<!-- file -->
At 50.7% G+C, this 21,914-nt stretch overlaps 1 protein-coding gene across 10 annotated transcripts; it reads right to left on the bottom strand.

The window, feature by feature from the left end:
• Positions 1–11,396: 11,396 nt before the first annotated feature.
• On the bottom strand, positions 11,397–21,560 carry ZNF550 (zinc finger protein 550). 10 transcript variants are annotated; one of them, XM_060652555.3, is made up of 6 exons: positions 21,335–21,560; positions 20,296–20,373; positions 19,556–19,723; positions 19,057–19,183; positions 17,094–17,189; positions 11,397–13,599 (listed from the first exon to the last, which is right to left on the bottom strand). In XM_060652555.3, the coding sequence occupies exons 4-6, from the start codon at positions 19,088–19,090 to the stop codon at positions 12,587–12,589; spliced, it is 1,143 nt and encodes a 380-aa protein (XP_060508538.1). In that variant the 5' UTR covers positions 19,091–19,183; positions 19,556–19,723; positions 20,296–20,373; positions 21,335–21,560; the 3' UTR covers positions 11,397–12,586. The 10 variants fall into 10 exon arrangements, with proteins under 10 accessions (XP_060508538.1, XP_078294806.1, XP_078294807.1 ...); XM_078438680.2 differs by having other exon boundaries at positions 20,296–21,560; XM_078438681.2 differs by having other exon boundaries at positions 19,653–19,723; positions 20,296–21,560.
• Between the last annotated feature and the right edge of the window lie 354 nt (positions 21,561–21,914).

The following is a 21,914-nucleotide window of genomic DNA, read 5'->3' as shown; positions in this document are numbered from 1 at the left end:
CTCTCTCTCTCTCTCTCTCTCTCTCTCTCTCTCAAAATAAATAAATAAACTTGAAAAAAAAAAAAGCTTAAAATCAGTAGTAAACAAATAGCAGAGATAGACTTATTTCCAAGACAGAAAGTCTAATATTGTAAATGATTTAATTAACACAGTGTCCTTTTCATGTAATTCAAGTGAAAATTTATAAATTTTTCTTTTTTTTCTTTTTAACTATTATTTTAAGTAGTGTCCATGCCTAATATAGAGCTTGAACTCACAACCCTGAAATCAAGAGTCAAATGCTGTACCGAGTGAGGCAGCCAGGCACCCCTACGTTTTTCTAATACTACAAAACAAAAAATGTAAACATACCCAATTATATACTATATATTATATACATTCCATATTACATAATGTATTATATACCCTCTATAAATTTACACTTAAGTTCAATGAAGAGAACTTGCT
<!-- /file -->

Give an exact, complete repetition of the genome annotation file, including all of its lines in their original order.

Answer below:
At 50.7% G+C, this 21,914-nt stretch overlaps 1 protein-coding gene across 10 annotated transcripts; it reads right to left on the bottom strand.

The window, feature by feature from the left end:
• Positions 1–11,396: 11,396 nt before the first annotated feature.
• On the bottom strand, positions 11,397–21,560 carry ZNF550 (zinc finger protein 550). 10 transcript variants are annotated; one of them, XM_060652555.3, is made up of 6 exons: positions 21,335–21,560; positions 20,296–20,373; positions 19,556–19,723; positions 19,057–19,183; positions 17,094–17,189; positions 11,397–13,599 (listed from the first exon to the last, which is right to left on the bottom strand). In XM_060652555.3, the coding sequence occupies exons 4-6, from the start codon at positions 19,088–19,090 to the stop codon at positions 12,587–12,589; spliced, it is 1,143 nt and encodes a 380-aa protein (XP_060508538.1). In that variant the 5' UTR covers positions 19,091–19,183; positions 19,556–19,723; positions 20,296–20,373; positions 21,335–21,560; the 3' UTR covers positions 11,397–12,586. The 10 variants fall into 10 exon arrangements, with proteins under 10 accessions (XP_060508538.1, XP_078294806.1, XP_078294807.1 ...); XM_078438680.2 differs by having other exon boundaries at positions 20,296–21,560; XM_078438681.2 differs by having other exon boundaries at positions 19,653–19,723; positions 20,296–21,560.
• Between the last annotated feature and the right edge of the window lie 354 nt (positions 21,561–21,914).

The following is a 21,914-nucleotide window of genomic DNA, read 5'->3' as shown; positions in this document are numbered from 1 at the left end:
CTCTCTCTCTCTCTCTCTCTCTCTCTCTCTCTCAAAATAAATAAATAAACTTGAAAAAAAAAAAAGCTTAAAATCAGTAGTAAACAAATAGCAGAGATAGACTTATTTCCAAGACAGAAAGTCTAATATTGTAAATGATTTAATTAACACAGTGTCCTTTTCATGTAATTCAAGTGAAAATTTATAAATTTTTCTTTTTTTTCTTTTTAACTATTATTTTAAGTAGTGTCCATGCCTAATATAGAGCTTGAACTCACAACCCTGAAATCAAGAGTCAAATGCTGTACCGAGTGAGGCAGCCAGGCACCCCTACGTTTTTCTAATACTACAAAACAAAAAATGTAAACATACCCAATTATATACTATATATTATATACATTCCATATTACATAATGTATTATATACCCTCTATAAATTTACACTTAAGTTCAATGAAGAGAACTTGCT